If you live in the middle or western part of Loudoun where you enjoy a parcel of open space near your property (which probably was put into an open space easement as a condition of the approval for construction of the development), be on notice that those quiet natural or agricultural areas may cease to be so after a vote of the Loudoun Board of Supervisors this Thursday, October 20.
The Board will be voting again on permitting 18 new uses for these properties in open, adding noise, traffic, strains on water and septic systems, and activities inconsistent with the Comprehensive Plan and the terms of many of the easements themselves. No outreach to affected property owners has been made. There are 290 such easements in 2,750 parcels covering 22,500 acres in Loudoun. Of these parcels, 694 are owned by homeowners’ associations and 2,056 are owned privately. Many residents will be affected.
The changes, proposed by the county’s appointed Zoning Ordinance Action Group (ZOAG, its members, mandate, and more can be seen at www.loudoun.gov/zoag , were rejected by the Planning Commission this summer after many citizens raised objections. But the group has once again pressed for these changes through the Transportation and Land Use Committee, which voted to send the changes to the full Board. There has been no analysis of the effects of these changes on neighborhoods—noise, traffic, etc., and no performance criteria for the new uses.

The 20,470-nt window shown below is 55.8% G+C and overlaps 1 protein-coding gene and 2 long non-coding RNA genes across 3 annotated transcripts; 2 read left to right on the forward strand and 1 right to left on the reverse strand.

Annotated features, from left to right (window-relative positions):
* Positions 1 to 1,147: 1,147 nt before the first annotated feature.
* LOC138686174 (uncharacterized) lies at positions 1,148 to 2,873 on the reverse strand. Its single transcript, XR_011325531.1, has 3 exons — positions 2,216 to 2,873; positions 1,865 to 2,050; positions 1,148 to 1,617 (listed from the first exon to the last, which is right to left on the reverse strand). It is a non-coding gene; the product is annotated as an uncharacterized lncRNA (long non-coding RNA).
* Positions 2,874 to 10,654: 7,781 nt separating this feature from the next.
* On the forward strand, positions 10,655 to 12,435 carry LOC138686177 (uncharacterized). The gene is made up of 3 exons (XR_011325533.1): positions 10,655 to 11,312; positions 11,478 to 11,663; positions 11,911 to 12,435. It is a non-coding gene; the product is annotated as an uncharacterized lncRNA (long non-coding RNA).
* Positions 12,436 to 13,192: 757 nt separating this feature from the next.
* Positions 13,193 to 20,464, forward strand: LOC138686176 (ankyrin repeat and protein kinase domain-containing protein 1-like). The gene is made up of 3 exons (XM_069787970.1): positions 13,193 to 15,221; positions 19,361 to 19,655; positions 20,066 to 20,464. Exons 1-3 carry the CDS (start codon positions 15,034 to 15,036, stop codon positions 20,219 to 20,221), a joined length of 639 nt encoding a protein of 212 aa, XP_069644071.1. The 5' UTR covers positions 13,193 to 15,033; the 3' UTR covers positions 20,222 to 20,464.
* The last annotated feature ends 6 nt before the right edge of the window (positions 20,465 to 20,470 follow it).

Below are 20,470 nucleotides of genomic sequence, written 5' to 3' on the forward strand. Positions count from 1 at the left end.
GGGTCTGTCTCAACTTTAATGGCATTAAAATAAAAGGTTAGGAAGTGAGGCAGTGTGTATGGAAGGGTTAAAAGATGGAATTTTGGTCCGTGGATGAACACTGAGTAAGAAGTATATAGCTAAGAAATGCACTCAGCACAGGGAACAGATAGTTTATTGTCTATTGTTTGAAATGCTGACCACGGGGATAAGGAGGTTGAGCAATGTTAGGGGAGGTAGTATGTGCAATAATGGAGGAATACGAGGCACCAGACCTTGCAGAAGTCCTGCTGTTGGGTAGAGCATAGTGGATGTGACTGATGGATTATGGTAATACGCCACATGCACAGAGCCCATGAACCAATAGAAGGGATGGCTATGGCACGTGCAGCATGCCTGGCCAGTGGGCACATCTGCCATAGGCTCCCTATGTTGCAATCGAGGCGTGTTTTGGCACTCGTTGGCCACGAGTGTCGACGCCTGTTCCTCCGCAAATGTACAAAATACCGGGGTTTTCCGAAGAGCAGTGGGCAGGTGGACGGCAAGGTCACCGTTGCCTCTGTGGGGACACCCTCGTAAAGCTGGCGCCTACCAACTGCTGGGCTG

The new proposed uses for these farm fields and forested areas include restaurants, agricultural processing facilities, “agri-education,” “eco-tourism,” pet farms, tenant dwellings, and pick your own farms. To this list the ZOAG wishes to add breweries, wineries, private clubs, overnight camping for unlimited number of campers, outdoor amphitheaters, animal care businesses, antique shops, art galleries and more.
The preservation of these land parcels in open space or traditional agriculture as a condition of a developer’s permit to build is not only an amenity that those purchasing homes expected to be honored, it is consistent with the rural landscape as a vista to be enjoyed by all Loudoun’s citizens. Any changes to the permitted uses should continue to reflect the public interest.
To find out if your property is affected, go to lcpcc.downstreamnetwork.org/files/2016/10/Open-Space-Easements.jpg for a map of easements in the county. Then ask your supervisor vote against changes in permitted uses in these areas, and request that any future proposed changes engage affected citizens as a first step, and not after the deal is done.
Member, Loudoun County Preservation and Conservation Coalition